The Mechanic Shop

Mechanic Bench

A sturdy bench with a small vise, useful for mechanical assembly as well as setting up portable tools which are not compatible with the wood shop.

Welding Bench

The welding bench is for hot work, and is also useful for metal forming tasks which require heavier blows and more force than other workbenches in the shop can accommodate. It is equipped with a number of workholding tools.

⚠️ Safety:

  • All hot work must be followed by a 30 minute fire watch. You can do anything you want (other than more hot work) during the fire watch, but you cannot leave the shop until the fire watch is complete and you have determined that nothing is on fire. If something becomes inflamed during the watch, the fire watch starts over once you put it out. You cannot transfer the fire watch to another person without their consent.
  • Wear safety glasses at the welding bench. Most tools will require additional PPE.
  • Protect surrounding areas and people from hot work - use the welding curtain to protect people from arc flash as well as to prevent sparks from leaving the hot work area. Reposition the curtain or other partitions as needed to maintain separation.

Usage Information:

While the bench is mostly self explanatory, a few notes are in order:

  • You can weld things directly to the bench, just be a dear and grind it flat afterward.
  • The bench top is not flat. It looks flat, sure, but don’t get out a repeat-o-meter. That said, don’t make the bench top less flat by hammering on it in the middle. Use your sledge near the edge, as close to one of the supports as possible.
  • The bench has cam-actuated casters. Push all four levers down to move the bench, flip them up to keep it still. Always immobilize the bench before use, as the capacity of the casters is much lower than the capacity of the feet.

Stronghand Tools F-Clamps

  • Unlike woodworking clamps, these can be used in hot-work environments. They are spatter resistant and non-combustible.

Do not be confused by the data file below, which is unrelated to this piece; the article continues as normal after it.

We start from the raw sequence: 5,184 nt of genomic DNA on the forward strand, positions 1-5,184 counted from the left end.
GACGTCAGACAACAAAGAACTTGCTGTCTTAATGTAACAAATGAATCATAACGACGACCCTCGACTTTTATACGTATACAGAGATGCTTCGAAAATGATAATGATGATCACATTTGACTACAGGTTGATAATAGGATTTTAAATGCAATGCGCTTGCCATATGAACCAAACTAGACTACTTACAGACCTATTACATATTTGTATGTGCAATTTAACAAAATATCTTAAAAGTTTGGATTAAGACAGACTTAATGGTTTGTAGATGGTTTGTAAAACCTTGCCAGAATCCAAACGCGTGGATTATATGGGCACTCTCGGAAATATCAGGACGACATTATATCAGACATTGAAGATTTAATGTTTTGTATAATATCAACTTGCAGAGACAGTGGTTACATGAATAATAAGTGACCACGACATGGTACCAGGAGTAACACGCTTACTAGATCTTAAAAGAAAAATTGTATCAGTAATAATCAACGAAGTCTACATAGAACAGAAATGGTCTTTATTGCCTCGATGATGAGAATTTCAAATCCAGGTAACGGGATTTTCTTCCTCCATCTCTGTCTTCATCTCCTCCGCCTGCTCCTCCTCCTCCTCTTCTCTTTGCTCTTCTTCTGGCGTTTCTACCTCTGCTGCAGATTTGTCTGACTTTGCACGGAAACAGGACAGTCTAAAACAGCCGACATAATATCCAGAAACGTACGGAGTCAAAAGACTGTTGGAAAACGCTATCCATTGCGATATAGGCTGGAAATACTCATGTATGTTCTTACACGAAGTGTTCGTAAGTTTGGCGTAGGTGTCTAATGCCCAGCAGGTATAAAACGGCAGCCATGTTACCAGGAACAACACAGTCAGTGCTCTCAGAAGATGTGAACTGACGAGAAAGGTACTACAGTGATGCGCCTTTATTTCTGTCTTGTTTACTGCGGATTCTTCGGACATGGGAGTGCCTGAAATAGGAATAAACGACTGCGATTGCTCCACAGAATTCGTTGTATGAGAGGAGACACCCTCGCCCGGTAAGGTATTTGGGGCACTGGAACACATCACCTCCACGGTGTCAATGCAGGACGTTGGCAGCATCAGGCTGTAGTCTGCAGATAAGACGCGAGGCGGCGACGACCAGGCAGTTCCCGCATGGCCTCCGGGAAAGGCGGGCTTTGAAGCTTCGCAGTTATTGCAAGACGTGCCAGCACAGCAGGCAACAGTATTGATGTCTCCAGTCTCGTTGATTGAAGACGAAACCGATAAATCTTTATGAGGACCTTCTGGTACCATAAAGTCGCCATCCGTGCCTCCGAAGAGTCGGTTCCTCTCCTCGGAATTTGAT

• There are two accessories available, which bolt to the static pad of the clamp. One is an extension for getting in tight spaces, the other is a v-block, for clamping round objects. The v-blocks attach with a separate hex cap screw, please don’t lose it. The accessories live on the expanded metal shelf.
  • The F-clamps hang on the lower spreader rails of the bench.

Other Clamps

  • C-clamps are so common that children recognize them instantly. They are cheap. Don’t overload them or they will bend. Or do, just run to home depot to replace them before someone notices. Recycle the bent ones instead of leaving them to disappoint someone else.
  • Locking plier clamps can grip all sorts of funny things, and are good for repetitive tasks, as they maintain their adjustment. The red-handled ones have lock nuts on their adjusters.
  • The C-clamps and locking plier clamps hang on the lower spreader rails of the bench.

Chas Parker 4" Vise

  • This is a very heavy duty bench vise. It mounts to the welding table with three hex screws which go into tapped holes in the bench. For the most part, the vise will live on the bench.
  • The tail of the vise is not an anvil. Do not hit it with a hammer. For pounding purposes, use the bench itself, as described above.
  • The vise is not an arbor press. It is designed to clamp, not to travel under load, so pressing in bearings or similar things should be done carefully or not at all. The jaws will not stay perfectly parallel under load. If you find you need a cheater bar, use a different tool.
  • There is a set of aluminum soft jaws which are loose in the jaws. These are stickier and less likely to mar a surface than the hardened and knurled steel jaws. They are replaceable, but they take some time to make and true up, so don’t be unnecessarily cruel.
  • If using the vise to support a workpiece which is to be filed or ground, take care not to file or grind the vise itself.

Whitney Jensen Punch Press

  • The punch press makes holes in thin sheets. It makes a cleaner hole than a twist drill, and can make fun shapes as well, if the punch is available.
  • The press is mounted to a base which slips over the edge of the welding bench and secures with a single screw in the back.